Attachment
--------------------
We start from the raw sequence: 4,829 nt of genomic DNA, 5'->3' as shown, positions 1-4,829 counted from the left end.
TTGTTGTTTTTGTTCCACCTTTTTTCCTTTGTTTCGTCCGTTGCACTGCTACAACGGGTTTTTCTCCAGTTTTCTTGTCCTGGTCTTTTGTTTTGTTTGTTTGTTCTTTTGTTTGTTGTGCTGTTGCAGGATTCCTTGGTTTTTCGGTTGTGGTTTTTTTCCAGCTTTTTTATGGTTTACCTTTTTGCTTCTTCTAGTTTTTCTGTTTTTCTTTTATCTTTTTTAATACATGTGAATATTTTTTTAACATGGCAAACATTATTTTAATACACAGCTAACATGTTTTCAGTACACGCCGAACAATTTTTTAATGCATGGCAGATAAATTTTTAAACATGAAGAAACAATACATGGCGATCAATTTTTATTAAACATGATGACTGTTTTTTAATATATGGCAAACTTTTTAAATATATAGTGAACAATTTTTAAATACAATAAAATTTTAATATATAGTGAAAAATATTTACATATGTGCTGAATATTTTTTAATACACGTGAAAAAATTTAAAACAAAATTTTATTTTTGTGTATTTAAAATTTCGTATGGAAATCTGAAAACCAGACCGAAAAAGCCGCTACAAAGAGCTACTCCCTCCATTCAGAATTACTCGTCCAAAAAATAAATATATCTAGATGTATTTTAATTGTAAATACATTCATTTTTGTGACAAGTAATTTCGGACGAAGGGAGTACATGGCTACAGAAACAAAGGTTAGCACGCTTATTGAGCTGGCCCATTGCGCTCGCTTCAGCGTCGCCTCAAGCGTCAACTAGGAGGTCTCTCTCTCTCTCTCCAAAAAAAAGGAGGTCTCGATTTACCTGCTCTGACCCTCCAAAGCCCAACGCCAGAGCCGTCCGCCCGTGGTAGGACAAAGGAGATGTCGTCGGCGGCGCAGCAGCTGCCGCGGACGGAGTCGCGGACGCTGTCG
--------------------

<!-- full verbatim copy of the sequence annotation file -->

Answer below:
We start from the raw sequence: 4,829 nt of genomic DNA, 5'->3' as shown, positions 1-4,829 counted from the left end.
TTGTTGTTTTTGTTCCACCTTTTTTCCTTTGTTTCGTCCGTTGCACTGCTACAACGGGTTTTTCTCCAGTTTTCTTGTCCTGGTCTTTTGTTTTGTTTGTTTGTTCTTTTGTTTGTTGTGCTGTTGCAGGATTCCTTGGTTTTTCGGTTGTGGTTTTTTTCCAGCTTTTTTATGGTTTACCTTTTTGCTTCTTCTAGTTTTTCTGTTTTTCTTTTATCTTTTTTAATACATGTGAATATTTTTTTAACATGGCAAACATTATTTTAATACACAGCTAACATGTTTTCAGTACACGCCGAACAATTTTTTAATGCATGGCAGATAAATTTTTAAACATGAAGAAACAATACATGGCGATCAATTTTTATTAAACATGATGACTGTTTTTTAATATATGGCAAACTTTTTAAATATATAGTGAACAATTTTTAAATACAATAAAATTTTAATATATAGTGAAAAATATTTACATATGTGCTGAATATTTTTTAATACACGTGAAAAAATTTAAAACAAAATTTTATTTTTGTGTATTTAAAATTTCGTATGGAAATCTGAAAACCAGACCGAAAAAGCCGCTACAAAGAGCTACTCCCTCCATTCAGAATTACTCGTCCAAAAAATAAATATATCTAGATGTATTTTAATTGTAAATACATTCATTTTTGTGACAAGTAATTTCGGACGAAGGGAGTACATGGCTACAGAAACAAAGGTTAGCACGCTTATTGAGCTGGCCCATTGCGCTCGCTTCAGCGTCGCCTCAAGCGTCAACTAGGAGGTCTCTCTCTCTCTCTCCAAAAAAAAGGAGGTCTCGATTTACCTGCTCTGACCCTCCAAAGCCCAACGCCAGAGCCGTCCGCCCGTGGTAGGACAAAGGAGATGTCGTCGGCGGCGCAGCAGCTGCCGCGGACGGAGTCGCGGACGCTGTCG